Sherborne is a delightful, small historic market town with a population of approx 9300 people. The name Sherborne is derived from the Saxon word “Scir burn” meaning a clear brook or stream.
The highlight of the town is the glorious Sherborne Abbey. This was founded as a Saxon cathedral in 705 by Aldhelm who was appointed the first bishop of the see of Western Wessex. In 998 the cathedral became a Benedictine Abbey.
In 1539, after the Dissolution of the Monasteries, the fabric of the church was eventually sold to the Vicar and parish of Sherborne. Sherborne also boasts two castles, one dates back to the 12th century, but was heavily damaged during the Civil War and can still be visited as an impressive ruin. The other castle was converted by Sir Walter Raleigh in 1594 and passed to the Digby family in 1617.
Sherborne’s historic buildings include Sherborne Abbey, its manor house, independent schools, and two castles: the ruins of a 12th-century fortified palace and the 16th-century mansion known as Sherborne Castle built by Sir Walter Raleigh. Much of the old town, including the abbey and many medieval and Georgian buildings, is built from distinctive ochre-coloured ham stone.
Sherborne Station Cafe
A small but very busy cafe. All day breakfasts + vegetarian. Omelettes, burgers, buttys, baps, baguettes. Earl Grey + herbal teas + filter coffee.
- Monday: 06:45 – 15:00
- Tuesday to Thursday: 06:45 – 15:00
- Friday: 06:45 – 15:30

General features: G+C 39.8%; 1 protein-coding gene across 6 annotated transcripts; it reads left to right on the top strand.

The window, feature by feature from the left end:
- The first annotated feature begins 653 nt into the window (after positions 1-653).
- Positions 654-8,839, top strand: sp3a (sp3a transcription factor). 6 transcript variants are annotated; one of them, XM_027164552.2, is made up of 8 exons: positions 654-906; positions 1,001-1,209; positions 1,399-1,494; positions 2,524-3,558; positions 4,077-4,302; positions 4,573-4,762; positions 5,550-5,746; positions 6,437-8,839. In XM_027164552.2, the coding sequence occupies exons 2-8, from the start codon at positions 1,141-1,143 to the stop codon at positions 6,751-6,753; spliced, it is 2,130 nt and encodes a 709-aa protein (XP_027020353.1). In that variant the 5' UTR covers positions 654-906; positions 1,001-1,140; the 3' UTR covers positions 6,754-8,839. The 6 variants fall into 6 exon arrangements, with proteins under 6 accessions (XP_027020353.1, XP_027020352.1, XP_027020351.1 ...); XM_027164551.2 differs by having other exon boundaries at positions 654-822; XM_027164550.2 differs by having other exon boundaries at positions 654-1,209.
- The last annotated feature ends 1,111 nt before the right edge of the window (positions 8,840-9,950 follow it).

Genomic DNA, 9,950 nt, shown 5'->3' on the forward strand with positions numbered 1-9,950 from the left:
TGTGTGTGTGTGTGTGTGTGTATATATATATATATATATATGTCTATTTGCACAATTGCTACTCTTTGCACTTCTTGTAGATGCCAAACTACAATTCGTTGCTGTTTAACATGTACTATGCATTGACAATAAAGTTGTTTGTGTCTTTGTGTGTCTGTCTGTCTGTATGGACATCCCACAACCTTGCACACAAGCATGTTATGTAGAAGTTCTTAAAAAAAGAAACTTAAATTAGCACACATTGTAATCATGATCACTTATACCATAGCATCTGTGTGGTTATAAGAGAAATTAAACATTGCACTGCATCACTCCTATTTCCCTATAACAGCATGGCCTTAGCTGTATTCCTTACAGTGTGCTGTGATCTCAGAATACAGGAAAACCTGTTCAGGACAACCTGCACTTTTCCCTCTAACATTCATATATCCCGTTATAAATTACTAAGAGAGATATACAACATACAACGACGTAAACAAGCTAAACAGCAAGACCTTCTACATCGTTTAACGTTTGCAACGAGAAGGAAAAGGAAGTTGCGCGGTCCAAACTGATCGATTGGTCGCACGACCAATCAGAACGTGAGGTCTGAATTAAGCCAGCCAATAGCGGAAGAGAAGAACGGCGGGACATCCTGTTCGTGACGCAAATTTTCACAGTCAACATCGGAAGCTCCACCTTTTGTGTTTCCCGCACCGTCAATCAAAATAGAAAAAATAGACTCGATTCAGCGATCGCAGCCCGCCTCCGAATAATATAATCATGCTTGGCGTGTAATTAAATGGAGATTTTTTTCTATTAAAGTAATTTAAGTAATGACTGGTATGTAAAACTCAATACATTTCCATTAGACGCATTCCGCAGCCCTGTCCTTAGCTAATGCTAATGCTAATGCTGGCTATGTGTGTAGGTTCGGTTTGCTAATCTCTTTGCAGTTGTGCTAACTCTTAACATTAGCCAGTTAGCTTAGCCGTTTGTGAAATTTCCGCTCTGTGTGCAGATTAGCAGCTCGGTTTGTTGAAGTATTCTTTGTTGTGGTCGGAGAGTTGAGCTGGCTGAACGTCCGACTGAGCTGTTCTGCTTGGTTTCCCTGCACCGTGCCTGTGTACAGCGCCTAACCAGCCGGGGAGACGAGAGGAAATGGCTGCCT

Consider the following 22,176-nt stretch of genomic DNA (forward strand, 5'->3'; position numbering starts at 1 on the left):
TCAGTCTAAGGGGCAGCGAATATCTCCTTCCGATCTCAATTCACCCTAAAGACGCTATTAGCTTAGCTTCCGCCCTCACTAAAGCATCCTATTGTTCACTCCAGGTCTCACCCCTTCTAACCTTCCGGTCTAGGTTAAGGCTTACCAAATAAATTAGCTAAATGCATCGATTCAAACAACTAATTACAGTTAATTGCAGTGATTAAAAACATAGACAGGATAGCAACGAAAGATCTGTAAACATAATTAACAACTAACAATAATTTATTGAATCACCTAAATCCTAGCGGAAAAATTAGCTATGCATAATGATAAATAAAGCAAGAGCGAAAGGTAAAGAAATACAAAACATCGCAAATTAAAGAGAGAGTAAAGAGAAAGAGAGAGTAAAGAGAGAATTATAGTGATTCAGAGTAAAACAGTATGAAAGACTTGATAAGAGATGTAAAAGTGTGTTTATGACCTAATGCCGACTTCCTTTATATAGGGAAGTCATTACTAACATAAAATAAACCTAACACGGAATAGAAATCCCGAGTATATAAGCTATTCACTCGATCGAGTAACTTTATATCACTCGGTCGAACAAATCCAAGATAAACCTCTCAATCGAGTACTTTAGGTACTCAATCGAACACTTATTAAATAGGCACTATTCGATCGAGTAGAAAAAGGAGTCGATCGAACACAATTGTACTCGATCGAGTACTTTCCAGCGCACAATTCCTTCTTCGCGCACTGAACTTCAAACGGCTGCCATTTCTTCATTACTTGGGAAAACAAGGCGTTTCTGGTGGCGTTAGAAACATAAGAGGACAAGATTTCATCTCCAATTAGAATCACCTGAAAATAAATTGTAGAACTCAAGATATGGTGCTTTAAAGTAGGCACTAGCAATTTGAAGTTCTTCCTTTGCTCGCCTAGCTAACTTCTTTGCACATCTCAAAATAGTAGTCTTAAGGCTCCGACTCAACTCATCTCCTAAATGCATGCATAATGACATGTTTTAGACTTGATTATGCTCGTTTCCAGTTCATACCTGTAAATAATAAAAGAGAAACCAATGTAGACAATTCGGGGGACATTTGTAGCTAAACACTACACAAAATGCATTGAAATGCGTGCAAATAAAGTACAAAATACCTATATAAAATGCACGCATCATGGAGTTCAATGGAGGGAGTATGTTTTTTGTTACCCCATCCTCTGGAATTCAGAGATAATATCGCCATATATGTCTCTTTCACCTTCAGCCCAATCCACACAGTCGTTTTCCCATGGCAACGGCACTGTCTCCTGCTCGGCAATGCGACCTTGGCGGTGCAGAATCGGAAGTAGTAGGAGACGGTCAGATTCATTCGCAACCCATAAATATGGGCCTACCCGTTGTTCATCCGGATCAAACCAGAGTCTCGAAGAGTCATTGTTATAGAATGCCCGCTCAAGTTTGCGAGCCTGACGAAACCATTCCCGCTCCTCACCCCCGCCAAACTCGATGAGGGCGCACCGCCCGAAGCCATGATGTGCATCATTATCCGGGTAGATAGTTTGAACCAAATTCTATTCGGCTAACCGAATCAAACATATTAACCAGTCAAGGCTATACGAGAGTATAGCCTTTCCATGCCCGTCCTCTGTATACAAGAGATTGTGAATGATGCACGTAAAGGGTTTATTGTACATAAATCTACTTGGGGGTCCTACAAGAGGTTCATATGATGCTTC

- Saturday: 07:30 – 15:30
- Sunday: 09:00 – 14:00
“We stop cooking approximately 45 minutes before closing. We take telephone orders, please call on 01935 814111.
We do Takeaways and a great breakfast to takeway too!
Sherborne Old Castle
‘A malicious and mischievous castle’
Built on a grand scale in the 12th century, by the Bishop of Salisbury, Sherborne Old Castle was coveted by bishops and rival noblemen alike and had a long and chequered history. In 1592, Queen Elizabeth 1 gave it to Sir Walter Raleigh and he built his country home on the grounds. When Cromwell attacked in the Civil War, he took 16 days to capture it – hence the quote above.
Since 1645 the castle has remained a noble ruin in the midst of peaceful parkland. The imposing gatehouse, parts of the keep and outer walls stand proudly as a testimony to days gone by, when the then Sherborne Castle was a palace for the most powerful in the land and defied the might of Cromwell’s army.
An English Heritage Site
Open every day from 10.00am – 5.00pm·
The Old Castle is a 10 minute walk away from Sherborne Station.
Address: Sherborne Old Castle, Castleton Road, Castleton, Sherborne, Dorset DT9 3SA
Telephone: 01935 812730